I frequently care for patients with advanced cancer. A majority have tried some combination of surgery, chemotherapy and radiation. Yet, many land back in the hospital because the cancer returned or spread widely. This leaves them in pain that is not easily managed or controlled. Often, they even struggle to breathe.
Often patients decide to stop aggressively fighting their cancer during their hospital stay, and instead focus on palliative care to help achieve a measure of comfort and grace at the end of life. Over the past 20 years, evidence has demonstrated that palliative care decreases pain, improves comfort and even, in some cases, prolongs life a few months.
The moment of transition to accepting palliative care can be subtle. It’s sometimes signaled by a sweet look from a husband to a wife, a gentle touch of the patient’s hand by an adult child, or two simple words: “It’s time.” In my experience, conversations about turning to palliative care often begin with patients recognizing that curing their cancer is no longer an option.
Yes, there is a new generation of cancer treatments that have become available in recent years. The medical literature now gushes with terms like “revolutionary” and “cure.” Many of today’s treatments are deserving of the hype although their cost is staggering –several hundred thousand dollars a year in some cases.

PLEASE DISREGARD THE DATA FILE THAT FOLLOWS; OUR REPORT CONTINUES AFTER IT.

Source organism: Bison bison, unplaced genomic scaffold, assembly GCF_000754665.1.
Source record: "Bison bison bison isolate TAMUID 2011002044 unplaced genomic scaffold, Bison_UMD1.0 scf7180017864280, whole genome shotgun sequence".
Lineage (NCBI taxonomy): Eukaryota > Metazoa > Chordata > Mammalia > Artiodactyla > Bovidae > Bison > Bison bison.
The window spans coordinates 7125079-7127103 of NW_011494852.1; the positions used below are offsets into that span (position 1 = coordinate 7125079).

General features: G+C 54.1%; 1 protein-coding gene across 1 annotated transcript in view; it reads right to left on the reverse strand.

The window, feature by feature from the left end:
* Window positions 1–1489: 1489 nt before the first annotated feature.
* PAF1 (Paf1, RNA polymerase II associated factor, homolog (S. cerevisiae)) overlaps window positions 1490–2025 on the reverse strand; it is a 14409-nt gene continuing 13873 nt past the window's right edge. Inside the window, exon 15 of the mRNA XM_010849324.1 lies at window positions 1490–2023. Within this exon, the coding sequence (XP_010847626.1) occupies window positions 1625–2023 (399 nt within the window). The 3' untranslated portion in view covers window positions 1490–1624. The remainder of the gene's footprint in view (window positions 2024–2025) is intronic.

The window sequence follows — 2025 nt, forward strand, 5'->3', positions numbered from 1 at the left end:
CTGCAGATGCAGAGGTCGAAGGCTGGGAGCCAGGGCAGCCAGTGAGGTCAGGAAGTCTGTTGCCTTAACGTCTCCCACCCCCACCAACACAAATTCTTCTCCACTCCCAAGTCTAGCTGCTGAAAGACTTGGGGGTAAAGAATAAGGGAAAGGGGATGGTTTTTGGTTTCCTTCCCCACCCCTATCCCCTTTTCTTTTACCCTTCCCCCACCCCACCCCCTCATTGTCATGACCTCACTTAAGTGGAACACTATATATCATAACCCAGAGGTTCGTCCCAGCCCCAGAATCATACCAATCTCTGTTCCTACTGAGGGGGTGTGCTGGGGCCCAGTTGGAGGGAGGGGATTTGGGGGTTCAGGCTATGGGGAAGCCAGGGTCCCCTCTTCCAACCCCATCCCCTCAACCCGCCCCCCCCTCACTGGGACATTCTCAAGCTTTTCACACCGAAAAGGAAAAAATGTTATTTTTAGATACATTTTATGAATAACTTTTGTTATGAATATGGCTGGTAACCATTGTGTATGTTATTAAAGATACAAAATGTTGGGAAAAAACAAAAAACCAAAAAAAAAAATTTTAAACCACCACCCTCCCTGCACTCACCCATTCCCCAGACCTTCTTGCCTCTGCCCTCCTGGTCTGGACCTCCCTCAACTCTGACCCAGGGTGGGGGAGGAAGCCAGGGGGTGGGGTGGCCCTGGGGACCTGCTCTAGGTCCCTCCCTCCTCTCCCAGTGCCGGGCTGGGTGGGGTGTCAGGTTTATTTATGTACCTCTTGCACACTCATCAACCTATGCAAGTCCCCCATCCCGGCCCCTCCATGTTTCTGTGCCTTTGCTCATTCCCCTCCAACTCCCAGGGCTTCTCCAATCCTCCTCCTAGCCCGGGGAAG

Some new treatments called “immunotherapy” harness the patient’s own immune system to battle a tumor. Others, known as “targeted” therapies, block certain molecules that cancers depend on to grow and spread.
What strikes me most about these new treatments is that they blur the line between cure and comfort, between hope and hopelessness. They have disrupted the fragile equilibrium between hope and easing into the transition of preparing for death.
Patients and family members often hold onto every shred of hope. Even a small chance of cure or prolonged remission will cause the majority to opt for more approaches to deal with their cancer. We already know that despite the unquestioned value of hospice, many patients with end-stage cancer don’t take advantage of Hospice or do so with only a few days left in their life. They needlessly suffered for weeks or even months.
Doctors and nurses need more training in how to have the “hard” conversations with patients in light of the new cancer treatments. They need to be more at ease with the prognostic ambiguity and better versed in the possible benefits and harms of the new therapies so as to give patients an informed choice.
Sadly, for most patients, a cure will prove elusive. As we continue to chase progress in cancer treatment, let’s be sure that we don’t rob dying patients of a smaller, more subtle miracle: a death with dignity and grace, relatively free from pain and discomfort.